Truth or Fiction About LASIK

Posted By on Jun 26, 2018 in LASIK Surgery | 0 comments


While continually improving the technology, LASIK has been around for over 30 years. Since annually some new improvement in laser eye surgery appears in the media sometimes people get the impression that LASIK is brand new. Due to the nature of eye surgery LASIK undergoes refinements for various diseases and options. The basic procedure remains similar to what the first surgery became: a small incision in the eye made strategically to correct a vision issue. The procedure now done globally has a 96% rate of success with studies of 5 years follow-ups reporting the vision maintained.

Clarifications

LASIK remains a significant surgery, and Houston LASIK staff and ophthalmologists will make that statement. The clinic set up reflects that philosophy since staff counsels incoming patients about the procedure, so they have full information about their eye issues. Houston LASIK also offers a direct consultation with an ophthalmologist that customizes a treatment plan and educates a patient as well.  Still, some not entirely accurate lines of thinking exist that need addressing.

The first not entirely true statement:

LASIK cannot correct astigmatism.

Thirty years ago with the tool called a microkeratome, that statement was true. BUT now

with a refined laser system and increased precision astigmatism can be corrected by laser

eye surgery. Astigmatism defines as a deviation from the spherical curvature of the eye that

causes distorted images.

 

The second not entirely true statement:

              Every decade or so a person will have to have another laser eye surgery.

It depends on the eye issue dealt with, and age of the patient. Most people do not ever have

to have another procedure done. High-risk surgeries or surgery done on younger patients

may require an additional operation known as a refinement. Most have been informed of

that before the first surgery. Once becoming elderly as in 65 years or older natural aging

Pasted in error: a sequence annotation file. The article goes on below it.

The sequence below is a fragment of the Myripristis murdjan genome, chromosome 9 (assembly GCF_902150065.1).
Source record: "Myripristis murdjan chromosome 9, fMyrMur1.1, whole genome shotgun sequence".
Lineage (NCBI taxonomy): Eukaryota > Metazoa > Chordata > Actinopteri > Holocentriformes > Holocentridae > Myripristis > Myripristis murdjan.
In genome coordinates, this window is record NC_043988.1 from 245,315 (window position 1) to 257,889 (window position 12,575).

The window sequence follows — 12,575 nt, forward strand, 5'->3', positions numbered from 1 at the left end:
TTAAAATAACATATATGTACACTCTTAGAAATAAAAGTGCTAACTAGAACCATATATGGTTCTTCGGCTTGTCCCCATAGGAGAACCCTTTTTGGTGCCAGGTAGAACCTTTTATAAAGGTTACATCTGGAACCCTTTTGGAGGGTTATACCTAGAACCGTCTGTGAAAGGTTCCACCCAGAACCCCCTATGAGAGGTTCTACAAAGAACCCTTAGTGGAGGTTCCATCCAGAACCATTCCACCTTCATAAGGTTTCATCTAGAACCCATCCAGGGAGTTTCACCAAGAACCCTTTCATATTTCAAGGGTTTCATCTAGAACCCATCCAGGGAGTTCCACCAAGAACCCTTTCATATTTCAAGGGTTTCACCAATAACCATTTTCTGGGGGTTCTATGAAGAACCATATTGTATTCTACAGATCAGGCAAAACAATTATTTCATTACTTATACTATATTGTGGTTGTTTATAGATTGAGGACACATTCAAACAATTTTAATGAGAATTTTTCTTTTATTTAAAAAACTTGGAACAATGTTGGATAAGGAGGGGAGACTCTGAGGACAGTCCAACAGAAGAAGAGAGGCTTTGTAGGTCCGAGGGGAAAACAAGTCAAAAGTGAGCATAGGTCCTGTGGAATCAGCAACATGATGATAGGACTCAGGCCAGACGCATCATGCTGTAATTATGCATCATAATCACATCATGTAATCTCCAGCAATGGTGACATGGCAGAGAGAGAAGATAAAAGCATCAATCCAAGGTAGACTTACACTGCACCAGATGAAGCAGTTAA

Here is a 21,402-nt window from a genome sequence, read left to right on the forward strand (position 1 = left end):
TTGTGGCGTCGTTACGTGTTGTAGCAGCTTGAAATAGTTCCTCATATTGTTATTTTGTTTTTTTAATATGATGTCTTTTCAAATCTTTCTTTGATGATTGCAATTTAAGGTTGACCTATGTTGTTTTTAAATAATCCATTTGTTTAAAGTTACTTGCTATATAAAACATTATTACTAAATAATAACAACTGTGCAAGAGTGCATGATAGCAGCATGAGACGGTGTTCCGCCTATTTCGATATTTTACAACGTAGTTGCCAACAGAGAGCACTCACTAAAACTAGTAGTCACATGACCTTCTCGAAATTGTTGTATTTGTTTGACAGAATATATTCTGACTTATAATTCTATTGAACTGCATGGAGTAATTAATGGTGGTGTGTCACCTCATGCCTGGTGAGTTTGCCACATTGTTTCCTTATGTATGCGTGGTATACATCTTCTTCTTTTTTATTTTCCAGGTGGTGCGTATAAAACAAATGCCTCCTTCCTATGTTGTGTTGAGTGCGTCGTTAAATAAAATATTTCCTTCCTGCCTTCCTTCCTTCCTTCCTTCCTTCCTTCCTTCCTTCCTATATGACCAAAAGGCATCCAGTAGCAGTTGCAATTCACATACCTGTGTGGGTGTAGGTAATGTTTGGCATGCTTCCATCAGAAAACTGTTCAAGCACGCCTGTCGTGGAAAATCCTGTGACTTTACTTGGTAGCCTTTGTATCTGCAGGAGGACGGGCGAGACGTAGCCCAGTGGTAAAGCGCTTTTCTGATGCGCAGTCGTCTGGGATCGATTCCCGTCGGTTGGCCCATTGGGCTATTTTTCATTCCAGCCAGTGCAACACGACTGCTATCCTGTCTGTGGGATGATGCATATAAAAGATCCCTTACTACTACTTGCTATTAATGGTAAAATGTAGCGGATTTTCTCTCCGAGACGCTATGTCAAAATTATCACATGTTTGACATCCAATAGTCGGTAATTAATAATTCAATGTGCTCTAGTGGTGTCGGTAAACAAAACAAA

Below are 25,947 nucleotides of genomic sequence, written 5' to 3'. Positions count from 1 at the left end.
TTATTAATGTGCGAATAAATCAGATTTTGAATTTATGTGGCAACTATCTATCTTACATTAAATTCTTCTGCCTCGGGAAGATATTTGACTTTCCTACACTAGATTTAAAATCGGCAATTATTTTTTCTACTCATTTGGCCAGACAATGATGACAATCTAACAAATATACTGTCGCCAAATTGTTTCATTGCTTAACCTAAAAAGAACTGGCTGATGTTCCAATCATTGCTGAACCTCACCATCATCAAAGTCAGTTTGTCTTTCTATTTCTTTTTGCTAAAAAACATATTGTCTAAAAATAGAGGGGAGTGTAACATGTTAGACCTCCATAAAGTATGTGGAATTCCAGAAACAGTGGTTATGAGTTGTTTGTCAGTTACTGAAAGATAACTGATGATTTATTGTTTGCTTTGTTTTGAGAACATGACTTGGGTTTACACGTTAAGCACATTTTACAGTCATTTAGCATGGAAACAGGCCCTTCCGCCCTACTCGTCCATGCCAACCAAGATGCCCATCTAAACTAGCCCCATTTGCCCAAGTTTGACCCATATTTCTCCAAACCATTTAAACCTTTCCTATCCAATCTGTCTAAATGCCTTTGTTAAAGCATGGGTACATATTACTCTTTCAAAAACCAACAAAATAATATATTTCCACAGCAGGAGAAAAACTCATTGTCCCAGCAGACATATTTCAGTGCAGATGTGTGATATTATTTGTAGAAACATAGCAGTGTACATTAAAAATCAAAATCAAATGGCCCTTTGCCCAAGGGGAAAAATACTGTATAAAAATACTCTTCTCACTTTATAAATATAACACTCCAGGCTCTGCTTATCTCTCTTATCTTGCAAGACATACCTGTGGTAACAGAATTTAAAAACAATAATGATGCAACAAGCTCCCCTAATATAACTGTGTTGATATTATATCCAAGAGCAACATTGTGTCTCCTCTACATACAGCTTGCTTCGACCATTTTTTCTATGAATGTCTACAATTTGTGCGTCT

processes may affect vision and other procedures may be used to correct but the LASIK

improvement would remain in place.

 

The third not entirely true statement:

 Dealing with dry eye is a given after laser eye surgery.

             

Nearly all patients develop some degree of the temporary dry eye after the surgery. The issue

becomes taken care of with special eye drops. For most the dry eye issue remains minor and

disappears after about 6 months. Some patients come into the procedure with dry eye issues

and LASIK does not cure that. LASIK increases visual acuity.

 

The fourth statement not entirely true:

LASIK remains more dangerous than wearing contact lens.

             

Only an ophthalmologist can determine if LASIK will be more dangerous to the eyes than

contact lenses. For most the opposite has been true. Contact lenses can create the dry eye

condition and bacterial keratitis remains a risk for it. The surgery itself carries risk and the

postoperative period but once healing happens little risk becomes involved with LASIK.

Contact lens unless vigilant carries the risk of bacterial keratitis daily.

 

Conclusion

LASIK has a high rate of success with high patient satisfaction. Good opthalomologists go on a case by case basis. Many of the negative comments are half-truths or specific to an individuals experience. Talk to an ophthalmologist of the quality at Houston LASIK to get a full review of the facts that apply to your case.

Houston Lasik leads in providing premium LASIK technologies to Houston, Sugar Land, and the surrounding region. The center’s award-winning medical director introduced revolutionary technologies such as iLASIK to the region. This technology is used by NASA astronauts, Navy SEALS and Air Force fighter pilots. At Houston Lasik, you can now receive the same treatment. For more information, please call (281) 240-0478.

Information Via:

https://www.webmd.com/men/features/10-key-facts-to-know-about-lasik#1

https://www.eyeworld.org/article-toppling-major-myths-about-lasik

https://crstoday.com/articles/2016-jul/debunked-lasik-myths-and-misconceptions/

https://www.aao.org/eyenet/article/look-at-lasik-past-present-future

https://www.cdc.gov/contactlenses/bacterial-keratitis.html